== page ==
Health and Medicine

The Zika Virus Story Just Got A Lot More Puzzling

February 9, 2016 | by Stephen Luntz

Photo credit: The belief that the microcephaly outbreak in Brazil is all down to the Zika virus may need to be questioned. Crystal Eye Studio/Shutterstock

Data on more than 16,000 babies born in northeastern Brazil over the last four years suggests that the relationship between the Zika virus and the spike in births of babies with shrunken heads is more complex than previously thought. So far, no one has presented a clear explanation of how the two relate. However, a report to the World Health Organization suggests we are a long way from understanding what is happening.

In late 2015, a dramatic rise was reported in babies born with microcephaly, or an abnormally small head, in northeastern Brazil. The coincidence, both in time and location, with an outbreak of the Zika virus was so strong that it has generally been accepted that infection with the virus during pregnancy is the cause. Nevertheless, no definitive link has been found.

However, cardiologist Dr. Sandra da Silva Mattos has now produced evidence that the problem started earlier than reported. Mattos is the leader of a team researching heart defects in babies born in Paraiba, a Brazilian state that recorded the second highest number of microcephaly cases last year. As part of her work, she had nurses collect data on 16,208 Paraiban babies born since 2012, including head circumference.

Given the urgency of the problem, Mattos rushed to submit her results to the WHO bulletin, where it has been published without waiting for peer review. This is common practice during public health emergencies, but increases the possibility of an undetected error.

Nevertheless, what Mattos reports is astonishing, and currently inexplicable. Her data shows that at least as far back as 2012,  microcephaly has been almost a thousand times more common than normal for babies born in Paraiba during the spring and summer. Depending on the criteria used to define microcephaly, between 2 and 8 percent of babies born since 2012 qualify, with a peak of 12 percent in mid-2014. If Zika is the cause, this contradicts the theory that the virus reached Brazil in 2014.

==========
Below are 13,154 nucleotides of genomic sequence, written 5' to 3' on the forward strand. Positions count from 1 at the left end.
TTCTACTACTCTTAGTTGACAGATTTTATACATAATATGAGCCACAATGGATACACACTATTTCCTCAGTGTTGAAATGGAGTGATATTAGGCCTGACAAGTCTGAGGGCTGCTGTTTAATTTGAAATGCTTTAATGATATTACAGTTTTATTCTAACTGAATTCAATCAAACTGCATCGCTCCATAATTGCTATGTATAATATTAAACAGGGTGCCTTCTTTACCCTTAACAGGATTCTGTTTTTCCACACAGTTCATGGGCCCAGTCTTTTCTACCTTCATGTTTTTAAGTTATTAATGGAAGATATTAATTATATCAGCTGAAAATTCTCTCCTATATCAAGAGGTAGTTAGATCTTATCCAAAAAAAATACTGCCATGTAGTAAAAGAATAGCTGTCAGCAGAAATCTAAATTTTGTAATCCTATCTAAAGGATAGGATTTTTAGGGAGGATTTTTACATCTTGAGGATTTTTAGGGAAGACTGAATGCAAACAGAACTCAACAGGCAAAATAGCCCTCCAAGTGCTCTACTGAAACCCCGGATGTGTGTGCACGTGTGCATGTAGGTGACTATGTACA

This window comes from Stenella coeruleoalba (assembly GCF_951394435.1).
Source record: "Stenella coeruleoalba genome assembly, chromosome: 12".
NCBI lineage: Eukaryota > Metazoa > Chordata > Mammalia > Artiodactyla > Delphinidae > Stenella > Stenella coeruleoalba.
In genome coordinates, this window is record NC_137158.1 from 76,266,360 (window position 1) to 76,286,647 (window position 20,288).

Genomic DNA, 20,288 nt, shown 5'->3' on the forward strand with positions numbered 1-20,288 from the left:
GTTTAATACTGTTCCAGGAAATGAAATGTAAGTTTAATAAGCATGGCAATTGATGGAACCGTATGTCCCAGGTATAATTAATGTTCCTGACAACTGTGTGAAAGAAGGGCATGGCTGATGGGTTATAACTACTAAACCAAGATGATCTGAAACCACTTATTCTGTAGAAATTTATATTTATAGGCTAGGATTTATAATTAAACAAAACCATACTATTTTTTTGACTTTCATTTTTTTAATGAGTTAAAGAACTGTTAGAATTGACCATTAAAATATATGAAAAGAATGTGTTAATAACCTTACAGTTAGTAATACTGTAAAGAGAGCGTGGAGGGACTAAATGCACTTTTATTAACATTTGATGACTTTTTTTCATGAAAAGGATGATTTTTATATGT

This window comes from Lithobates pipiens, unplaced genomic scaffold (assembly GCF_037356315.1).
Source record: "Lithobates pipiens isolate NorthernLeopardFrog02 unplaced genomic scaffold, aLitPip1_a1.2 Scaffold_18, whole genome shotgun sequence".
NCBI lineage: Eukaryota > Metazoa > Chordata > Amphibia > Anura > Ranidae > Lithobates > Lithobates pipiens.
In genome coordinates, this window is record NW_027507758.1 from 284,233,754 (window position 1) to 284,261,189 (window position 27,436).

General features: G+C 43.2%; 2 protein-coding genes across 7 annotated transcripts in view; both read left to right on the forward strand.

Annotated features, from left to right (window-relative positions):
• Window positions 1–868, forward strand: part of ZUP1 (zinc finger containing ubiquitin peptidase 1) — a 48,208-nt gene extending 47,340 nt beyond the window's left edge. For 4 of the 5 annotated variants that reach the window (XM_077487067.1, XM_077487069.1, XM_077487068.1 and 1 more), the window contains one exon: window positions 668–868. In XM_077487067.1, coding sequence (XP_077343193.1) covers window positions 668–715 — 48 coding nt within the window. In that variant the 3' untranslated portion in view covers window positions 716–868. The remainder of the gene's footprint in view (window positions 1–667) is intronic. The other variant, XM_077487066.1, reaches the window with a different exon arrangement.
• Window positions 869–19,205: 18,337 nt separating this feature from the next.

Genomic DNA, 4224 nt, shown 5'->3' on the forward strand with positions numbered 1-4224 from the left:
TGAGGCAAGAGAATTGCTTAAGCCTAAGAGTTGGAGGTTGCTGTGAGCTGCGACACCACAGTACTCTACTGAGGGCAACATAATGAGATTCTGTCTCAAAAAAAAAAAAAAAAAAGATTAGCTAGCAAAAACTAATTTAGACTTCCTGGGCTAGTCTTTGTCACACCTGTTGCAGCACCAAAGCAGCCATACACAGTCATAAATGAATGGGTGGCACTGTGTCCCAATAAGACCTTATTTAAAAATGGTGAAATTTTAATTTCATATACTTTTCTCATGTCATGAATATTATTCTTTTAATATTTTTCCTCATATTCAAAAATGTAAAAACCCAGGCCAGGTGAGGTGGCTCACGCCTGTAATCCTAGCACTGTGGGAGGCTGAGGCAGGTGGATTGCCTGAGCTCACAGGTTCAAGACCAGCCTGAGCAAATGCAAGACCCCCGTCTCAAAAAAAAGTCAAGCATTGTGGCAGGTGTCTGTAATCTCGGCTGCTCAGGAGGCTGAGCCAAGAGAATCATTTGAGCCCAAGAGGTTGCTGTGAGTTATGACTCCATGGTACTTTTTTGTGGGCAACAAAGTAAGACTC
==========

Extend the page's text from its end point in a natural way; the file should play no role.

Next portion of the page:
Even if the virus reached Brazil years before detection, it would not explain Mattos' observation of changing severity. Before 2015, most babies born with the condition had heads only slightly smaller than normal – a difference detectable through the measurements of head circumference Mattos had nurses collect, but not noticeable otherwise.

In 2015, however, many of the affected children had skulls so small that the condition was immediately observable, which is how the problem came to light.

In an interview with ABC radio, Mattos said, “You see in the most severe cases of microcephaly, that group which are the very severe cases, they are definitely increasing from the last part of 2015.”

Moreover, while microcephaly is usually accompanied by defects in other organs, Mattos said that most of the cases that are currently being reported are very severe microcephaly without anything else.

Public health officials were already struggling to understand why Zika, known for 50 years as a relatively harmless virus, should suddenly start to cause microcephaly. Mattos' work suggests it may be exacerbating a pre-existing condition, or the cause is something else entirely.

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